Other studies have shown that although sorghum has a lot of starch (around 70%), only about half of that is digestible. The agrobiologist techies are trying to improve that too.
I have had some sorghum flour in my cupboard for some time now, always intending to make the gluten-free no-knead bread that 'glutenfreegirl' originated and championed, long ago.
But look at the ingredients which are required to replace the simple triad of wheat, water and salt, for her gluten-free bread: In addition to sorghum flour, you have to add potato starch, rice flour, xanthan gum, baking soda, salt, sugar, yeast, vinegar, eggs and club soda. This is quite a list. And at the end of it all, what do you get? A bread that to me doesn't look all that appealing (and many people responding to her post had trouble making it, or complained of the baking soda taste). If I was gluten intolerant, I'd try it, for sure. But so far, I haven't been able to bring myself to do it.
More recently, I found this recipe online, from AgMRC (Agricultural Marketing Resource Center), that made me curious: Quick and Easy French Bread from the Sorghum Handbook. But like most of the other sorghum bread recipes I've seen, sorghum bread recipes all seem to require xanthan gum, and/or other gums and starches or gelatine. This recipe at least is yeasted, and has no baking soda (which makes me wonder why the vinegar is also required). I have added it to the list of other breads that I probably will never make.
My sourdough partially-sorghum loaves
My sorghum loaves are only 30% sorghum: I am still using wheat, so if you came here looking for a nice gluten-free sorghum sourdough loaf, keep looking, this ain't it.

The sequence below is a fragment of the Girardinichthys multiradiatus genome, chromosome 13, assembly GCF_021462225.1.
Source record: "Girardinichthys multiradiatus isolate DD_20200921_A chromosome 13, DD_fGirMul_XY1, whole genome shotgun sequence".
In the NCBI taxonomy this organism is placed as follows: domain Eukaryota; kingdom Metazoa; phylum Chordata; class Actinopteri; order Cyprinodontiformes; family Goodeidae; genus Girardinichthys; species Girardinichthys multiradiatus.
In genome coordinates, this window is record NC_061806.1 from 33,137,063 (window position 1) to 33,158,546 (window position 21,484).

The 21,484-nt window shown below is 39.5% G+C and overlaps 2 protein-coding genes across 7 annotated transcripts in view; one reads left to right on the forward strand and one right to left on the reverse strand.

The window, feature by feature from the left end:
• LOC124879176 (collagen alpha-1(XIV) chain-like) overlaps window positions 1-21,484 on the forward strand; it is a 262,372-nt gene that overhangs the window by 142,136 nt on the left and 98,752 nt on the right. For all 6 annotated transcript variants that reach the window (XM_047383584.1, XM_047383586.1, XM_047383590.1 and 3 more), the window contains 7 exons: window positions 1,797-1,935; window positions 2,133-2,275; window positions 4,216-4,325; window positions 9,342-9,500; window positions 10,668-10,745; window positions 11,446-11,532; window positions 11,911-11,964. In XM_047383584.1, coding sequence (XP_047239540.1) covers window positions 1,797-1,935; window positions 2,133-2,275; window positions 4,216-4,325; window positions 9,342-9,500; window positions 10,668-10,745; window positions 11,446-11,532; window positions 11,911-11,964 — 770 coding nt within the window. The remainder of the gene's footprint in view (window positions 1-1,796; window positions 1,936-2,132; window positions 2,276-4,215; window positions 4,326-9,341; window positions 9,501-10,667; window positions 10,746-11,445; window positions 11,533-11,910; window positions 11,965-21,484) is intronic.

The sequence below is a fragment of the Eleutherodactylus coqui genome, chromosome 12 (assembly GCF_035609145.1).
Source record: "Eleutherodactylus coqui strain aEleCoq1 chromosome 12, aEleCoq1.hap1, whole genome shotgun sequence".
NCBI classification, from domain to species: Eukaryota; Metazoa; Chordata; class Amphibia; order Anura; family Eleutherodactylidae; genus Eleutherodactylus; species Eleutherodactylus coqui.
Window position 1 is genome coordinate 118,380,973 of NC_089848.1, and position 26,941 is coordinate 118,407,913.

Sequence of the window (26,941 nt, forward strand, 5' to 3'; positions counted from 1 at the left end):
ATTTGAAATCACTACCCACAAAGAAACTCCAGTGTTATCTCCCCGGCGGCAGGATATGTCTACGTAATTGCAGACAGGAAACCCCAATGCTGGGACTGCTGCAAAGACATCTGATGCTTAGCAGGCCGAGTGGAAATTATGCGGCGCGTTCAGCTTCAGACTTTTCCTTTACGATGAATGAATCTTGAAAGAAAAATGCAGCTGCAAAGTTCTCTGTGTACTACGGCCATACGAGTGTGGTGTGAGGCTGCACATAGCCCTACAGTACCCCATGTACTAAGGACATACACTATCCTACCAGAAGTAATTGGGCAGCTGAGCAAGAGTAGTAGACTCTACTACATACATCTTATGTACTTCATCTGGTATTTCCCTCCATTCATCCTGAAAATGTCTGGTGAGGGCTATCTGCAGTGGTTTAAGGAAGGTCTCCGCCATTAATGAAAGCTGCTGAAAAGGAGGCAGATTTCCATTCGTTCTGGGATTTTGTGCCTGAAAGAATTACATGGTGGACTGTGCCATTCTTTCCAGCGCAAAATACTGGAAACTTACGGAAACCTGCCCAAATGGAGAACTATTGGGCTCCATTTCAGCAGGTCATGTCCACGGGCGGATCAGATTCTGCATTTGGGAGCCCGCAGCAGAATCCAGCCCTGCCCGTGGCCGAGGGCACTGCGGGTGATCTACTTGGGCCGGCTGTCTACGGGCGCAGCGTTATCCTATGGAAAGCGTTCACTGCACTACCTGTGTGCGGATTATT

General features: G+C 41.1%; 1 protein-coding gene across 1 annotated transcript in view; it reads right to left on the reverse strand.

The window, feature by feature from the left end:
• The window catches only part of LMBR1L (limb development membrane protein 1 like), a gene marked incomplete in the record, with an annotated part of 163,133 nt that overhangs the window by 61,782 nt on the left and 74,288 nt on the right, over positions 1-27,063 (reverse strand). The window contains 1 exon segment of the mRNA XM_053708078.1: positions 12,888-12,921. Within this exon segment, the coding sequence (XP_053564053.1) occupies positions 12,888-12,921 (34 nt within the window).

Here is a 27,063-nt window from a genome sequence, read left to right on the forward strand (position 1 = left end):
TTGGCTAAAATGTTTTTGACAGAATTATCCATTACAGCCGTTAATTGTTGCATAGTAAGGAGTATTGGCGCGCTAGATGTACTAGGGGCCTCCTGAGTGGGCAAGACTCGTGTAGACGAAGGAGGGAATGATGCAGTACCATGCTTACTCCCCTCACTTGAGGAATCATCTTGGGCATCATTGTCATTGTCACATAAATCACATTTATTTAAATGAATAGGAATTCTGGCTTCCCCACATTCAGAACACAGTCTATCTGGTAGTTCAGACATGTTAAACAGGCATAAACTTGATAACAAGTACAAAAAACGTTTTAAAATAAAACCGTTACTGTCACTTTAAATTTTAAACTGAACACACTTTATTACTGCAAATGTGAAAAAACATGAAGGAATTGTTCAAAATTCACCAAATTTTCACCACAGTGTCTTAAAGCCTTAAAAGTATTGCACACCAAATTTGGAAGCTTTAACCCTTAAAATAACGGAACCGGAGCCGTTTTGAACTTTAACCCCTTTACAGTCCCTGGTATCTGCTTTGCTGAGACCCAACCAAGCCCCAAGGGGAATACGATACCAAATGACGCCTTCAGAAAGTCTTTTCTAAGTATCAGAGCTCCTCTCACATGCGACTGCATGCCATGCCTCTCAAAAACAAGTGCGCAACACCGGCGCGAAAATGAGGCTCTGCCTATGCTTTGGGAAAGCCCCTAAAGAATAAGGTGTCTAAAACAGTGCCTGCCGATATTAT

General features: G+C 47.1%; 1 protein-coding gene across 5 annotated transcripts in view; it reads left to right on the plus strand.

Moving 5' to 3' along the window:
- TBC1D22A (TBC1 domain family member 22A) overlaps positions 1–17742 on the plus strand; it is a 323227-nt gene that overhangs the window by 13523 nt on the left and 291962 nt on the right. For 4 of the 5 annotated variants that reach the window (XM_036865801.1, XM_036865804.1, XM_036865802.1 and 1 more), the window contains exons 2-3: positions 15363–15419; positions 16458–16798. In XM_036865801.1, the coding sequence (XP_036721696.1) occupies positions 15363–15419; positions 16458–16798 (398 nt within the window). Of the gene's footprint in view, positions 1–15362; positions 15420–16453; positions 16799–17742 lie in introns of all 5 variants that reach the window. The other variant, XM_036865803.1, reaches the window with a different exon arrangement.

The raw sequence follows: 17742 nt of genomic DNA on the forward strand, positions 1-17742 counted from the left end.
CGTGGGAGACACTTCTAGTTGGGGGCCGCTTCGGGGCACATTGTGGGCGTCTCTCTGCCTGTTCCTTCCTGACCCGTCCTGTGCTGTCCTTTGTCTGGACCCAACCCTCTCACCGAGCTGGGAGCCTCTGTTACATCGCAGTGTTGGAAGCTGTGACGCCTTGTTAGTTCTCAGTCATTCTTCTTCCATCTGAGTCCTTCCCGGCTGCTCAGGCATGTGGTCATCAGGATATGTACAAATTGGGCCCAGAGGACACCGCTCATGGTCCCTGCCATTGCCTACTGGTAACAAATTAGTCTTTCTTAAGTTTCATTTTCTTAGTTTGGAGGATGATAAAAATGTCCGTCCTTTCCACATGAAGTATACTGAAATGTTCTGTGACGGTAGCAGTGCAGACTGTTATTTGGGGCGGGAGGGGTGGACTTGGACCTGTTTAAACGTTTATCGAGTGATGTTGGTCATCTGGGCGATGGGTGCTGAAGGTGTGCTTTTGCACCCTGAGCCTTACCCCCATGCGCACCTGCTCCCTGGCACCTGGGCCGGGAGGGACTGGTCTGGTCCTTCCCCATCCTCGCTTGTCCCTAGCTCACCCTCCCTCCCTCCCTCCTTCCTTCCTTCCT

I tried the recipe a couple of times.
1. First Loaves
The first time I made it, I kind of skimped on the folding, and let it bulk ferment without turning it and folding it as much as I should. I went to a yoga class instead. And I wasn't really all that enamoured of the taste. My wife seemed to like it, however. I think that she simply likes bread with no taste, so she can taste the toppings she puts on it.
2. Second Loaves
So I made it again and this time diligently folded the loaf 7-8 times, for 4 hours before shaping it and proofing it. And lo and behold, it did not greatly improve the loaf (the first loaf even had more oven spring). Although the crumb was nicer, the taste was still rather ordinary.
So there you go: 30% sorghum loaves.
Notes to Myself
- In my opinion, sorghum is not as nutritious, and not even quite as tasty as wheat, and makes less interesting bread. If you can eat wheat, do so. If not, by all means make sorghum bread. Or if you've got sorghum on hand, use it with wheat as I've done here.
- But of all the 30% breads I've made so far, with various other grains added to a 70% wheat flour base, this one is -- to me, so far -- the least interesting. This is purely subjective, but there it is. I prefer the taste of a 30% Rye bread to this one, although this one was perfectly acceptable too. I am looking for a grain that will be complementary to wheat, and add to its nutritional content, not make it worse.
- If you like a bread that's bland so you can taste what you put on it, perhaps this bread is for you.